Friday, February 24, 2006

Sans Stats

It’s Friday, which means it’s Sans Stats time. If you’ve been keeping up with your reading this week, you’ll know that I’m trying new things like crazy, and Sans Stats will be no different. In an attempt to add structure to this weekly feature (which can be likened to Aaron Gleeman’s Link-O-Rama with some added inane commentary), I’m going to tear down the wall and start anew. So brace yourselves, all 50 of you, because you’re in for a ride on the random train. Here’s the week in sports, goofiness, and goofiness in sports.

We’re going to start off local with a team that is very dear to me, the New York Jets. So dear, in fact, that I still haven’t taken down the “Where we thank Terry Bradway for stepping down” tag line. The team made a big splash this week, as the Two Utes (as coined by Pro Football Talk editor Mike Florio) made their first round of cuts. And I have to say, I’m impressed with the cajones demonstrated by the two right off the bat. Ty Law, Jason Fabini, Jay Fiedler, Jerald Sowell, Lance Legree, Barry Gardner, and Harry “Hank” Williams, Jr. were the names dropped, but that’s not the whole story.

I expected Curtis Martin’s contract restructuring to be quite a process, meaning I obviously underestimated both the new Jets regime and Martin. There haven’t been any publicly released numbers relating to Martin’s new deal (not that I’ve found yet at least), so I can’t speak to the quality of the deal. But it seems that this was a mutually expedited process, making me much more optimistic as to the actual cap savings.

A second round of cuts is rumored in the near future, with Chad Pennington and Kevin Mawae heading the new pack. Pete Kendall may be along for the ride as well. I like Kendall a lot, but as an aging lineman with a hefty cap number, the team will be better off with the savings than the player. Especially because there is little to no shot of finishing out of the cellar in 2006.

There’s plenty more to say about the 2006 Jets, but we can save that for another time. After all, there is more to cover today, like my favorite story of the week. Former Yankee Roberto Kelly has resigned as manager of the Team Panama in the WBC, citing a lack of support from Panamanian baseball officials. I never did see him as the manager type. But then again, I guess no one saw Terry Francona as the manager type during his playing days.

Making for a New York-related trifecta, the Bulls were not able to find a trading partner for former Knick Tim Thomas. Gee, what a surprise. You think the Bulls might want the $13 million in cap savings? Yeah, that would be smart. So many great Zeke jokes to drop in here; I just can’t choose the one that fits best.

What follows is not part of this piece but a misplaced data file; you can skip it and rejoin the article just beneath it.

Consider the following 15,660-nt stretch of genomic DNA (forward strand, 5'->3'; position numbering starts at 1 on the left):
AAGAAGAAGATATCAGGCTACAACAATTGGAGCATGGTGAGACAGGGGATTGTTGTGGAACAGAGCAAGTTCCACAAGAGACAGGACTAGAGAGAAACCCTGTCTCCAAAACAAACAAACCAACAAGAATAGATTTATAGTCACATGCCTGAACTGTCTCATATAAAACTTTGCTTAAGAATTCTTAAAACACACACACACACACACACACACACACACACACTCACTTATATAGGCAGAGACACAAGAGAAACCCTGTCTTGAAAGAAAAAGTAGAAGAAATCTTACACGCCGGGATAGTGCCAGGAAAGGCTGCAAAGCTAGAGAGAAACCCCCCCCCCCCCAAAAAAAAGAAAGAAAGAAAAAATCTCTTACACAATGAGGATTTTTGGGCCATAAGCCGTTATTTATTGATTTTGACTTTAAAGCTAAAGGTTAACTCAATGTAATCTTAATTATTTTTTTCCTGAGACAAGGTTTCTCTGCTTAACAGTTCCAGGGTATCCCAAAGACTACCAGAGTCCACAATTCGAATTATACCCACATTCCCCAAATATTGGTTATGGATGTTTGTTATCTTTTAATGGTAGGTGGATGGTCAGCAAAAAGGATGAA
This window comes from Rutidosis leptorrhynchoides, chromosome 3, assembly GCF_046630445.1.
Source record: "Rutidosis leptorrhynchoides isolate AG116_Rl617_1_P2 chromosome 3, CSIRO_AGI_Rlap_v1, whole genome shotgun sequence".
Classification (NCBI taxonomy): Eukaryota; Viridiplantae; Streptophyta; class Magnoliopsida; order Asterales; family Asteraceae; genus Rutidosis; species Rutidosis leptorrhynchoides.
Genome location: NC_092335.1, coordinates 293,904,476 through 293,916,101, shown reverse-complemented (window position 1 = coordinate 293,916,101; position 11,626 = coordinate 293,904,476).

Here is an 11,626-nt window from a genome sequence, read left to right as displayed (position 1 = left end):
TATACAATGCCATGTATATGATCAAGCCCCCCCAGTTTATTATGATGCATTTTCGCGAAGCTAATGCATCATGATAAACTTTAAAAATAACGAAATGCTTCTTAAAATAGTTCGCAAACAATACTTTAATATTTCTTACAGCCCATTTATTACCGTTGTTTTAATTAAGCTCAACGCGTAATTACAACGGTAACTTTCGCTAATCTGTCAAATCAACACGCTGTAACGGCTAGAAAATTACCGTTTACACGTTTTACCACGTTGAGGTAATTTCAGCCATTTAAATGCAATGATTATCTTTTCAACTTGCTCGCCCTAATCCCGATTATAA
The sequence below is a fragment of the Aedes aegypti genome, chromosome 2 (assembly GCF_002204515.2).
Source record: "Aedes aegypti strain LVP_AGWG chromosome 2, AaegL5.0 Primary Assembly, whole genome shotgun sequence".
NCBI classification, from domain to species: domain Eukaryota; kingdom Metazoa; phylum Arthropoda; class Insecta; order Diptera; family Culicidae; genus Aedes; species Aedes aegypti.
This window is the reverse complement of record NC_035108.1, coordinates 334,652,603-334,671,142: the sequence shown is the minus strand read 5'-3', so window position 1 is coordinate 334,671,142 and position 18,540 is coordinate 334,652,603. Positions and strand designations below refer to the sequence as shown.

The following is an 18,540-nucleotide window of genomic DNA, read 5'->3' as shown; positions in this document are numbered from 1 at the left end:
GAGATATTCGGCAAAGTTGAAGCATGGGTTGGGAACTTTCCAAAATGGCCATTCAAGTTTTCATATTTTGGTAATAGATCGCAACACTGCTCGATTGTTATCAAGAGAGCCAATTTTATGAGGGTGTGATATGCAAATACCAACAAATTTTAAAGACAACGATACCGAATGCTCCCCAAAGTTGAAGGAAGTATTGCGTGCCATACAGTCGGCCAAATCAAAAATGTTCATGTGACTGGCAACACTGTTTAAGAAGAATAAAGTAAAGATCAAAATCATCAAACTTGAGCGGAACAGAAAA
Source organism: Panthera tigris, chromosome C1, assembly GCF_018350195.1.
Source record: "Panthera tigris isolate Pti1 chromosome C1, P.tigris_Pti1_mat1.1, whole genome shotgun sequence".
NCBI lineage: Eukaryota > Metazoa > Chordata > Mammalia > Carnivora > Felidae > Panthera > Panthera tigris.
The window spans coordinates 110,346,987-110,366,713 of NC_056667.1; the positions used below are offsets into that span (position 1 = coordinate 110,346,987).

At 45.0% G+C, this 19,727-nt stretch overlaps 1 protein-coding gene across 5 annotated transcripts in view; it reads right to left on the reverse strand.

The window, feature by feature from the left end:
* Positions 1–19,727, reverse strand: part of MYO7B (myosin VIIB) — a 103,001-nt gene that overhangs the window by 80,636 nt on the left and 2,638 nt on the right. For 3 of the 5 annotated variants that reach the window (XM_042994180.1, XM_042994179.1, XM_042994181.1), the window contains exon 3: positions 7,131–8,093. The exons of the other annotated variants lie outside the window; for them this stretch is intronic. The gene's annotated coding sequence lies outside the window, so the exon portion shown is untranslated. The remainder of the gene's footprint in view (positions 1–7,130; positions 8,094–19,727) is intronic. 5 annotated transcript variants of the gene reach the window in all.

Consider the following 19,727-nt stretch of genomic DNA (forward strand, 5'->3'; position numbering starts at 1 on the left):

Keeping with basketball, Sebastian Telfair was suspended for two games as a result of being armed for a team flight. He’s got a good story, though. “Telfair told authorities the gun was his girlfriend's, and he grabbed her bag accidentally when leaving Portland.”

What kills me is that there was no follow-up to that. Obviously, the authorities could determine if it was in fact his girlfriend’s bag. So why not report that? Isn’t that significant? Regardless, I don’t think the “girlfriend’s bag” story would have worked had Telfair been bound for a flight on Continental.

This time of year is both the most agonizing and most interesting in the NFL season. Agonizing because everything is moving at a Giambi pace, interesting because everyone is speculating, speculating, speculating. There’s not a topic up for grabs, whether it be the draft, the combine, Daunte Culpepper’s future, or whether or not the Jets will cut Chad Pennington (please do, by the way).

The most entertaining speculative topic: Shaun Alexander. Wasn’t before? Well, he is now after opening negotiations for a long-term deal at eight years, $80 million with $22 mil in guaranteed coin. Remember, folks, LaDanian Tomlinson signed an eight year, $60 mil contract with $20 guaranteed last year, and he got that at age 26 (league years). Alexander will be 29 when the season starts. Suffice it to say he’ll surely be shaving a few digits off his initial proposal in the near future.

Other tidbits I picked up at Pro Football Talk (I know, I plug it a lot. But not without good reason. Great news site, and as one mainstream source recently said, they have a “good field goal percentage” with their rumors.)

The Ravens rejected an offer from the Redskins for LB Ray Lewis, who is reportedly disgruntled. The Cowboys have also been linked to R-Murder, though no formal offer has been made. There is always talk like this at the beginning of the off-season, peeved superstars trying to force their way out. Sometimes it works (Vince Carter), sometimes it flops (Manny Ramirez). I honestly think that Lewis will find the door before camp opens. With the team declining to slap Jamal Lewis with the franchise tag, it seems the team is headed in a new direction. Unfortunately, that direction still involves Kyle Boller.

The Jets are supposedly looking into swapping picks with the Saints in order to take Vanderbilt QB Jay Cutler with the second overall pick. I just complimented Man Tan a few paragraphs ago, and already I’m slapping my forehead at their thoughts – or supposed thoughts. Yes, it’s a wonderful idea to throw a rookie QB head first into an offense with no blocking. The Jets are poised to cut 3/5 of their offensive line. This does not bode well for any incoming signal caller, never mind a rook.

We’re going to close this week’s Sans Stats with the New York Knickerbockers, who this week have traded for point guard Steve Francis. This gives the team the highest paid backcourt in the league with Francis and Stephon Marbury. Of course, this tandem needs a fitting moniker, and I think my buddy Jon hit it dead on. Frankenbury. That is all.

That’ll just about wrap it up for this week. This was a very local edition of Sans Stats, and who knows, maybe it will stay that way. Or maybe not.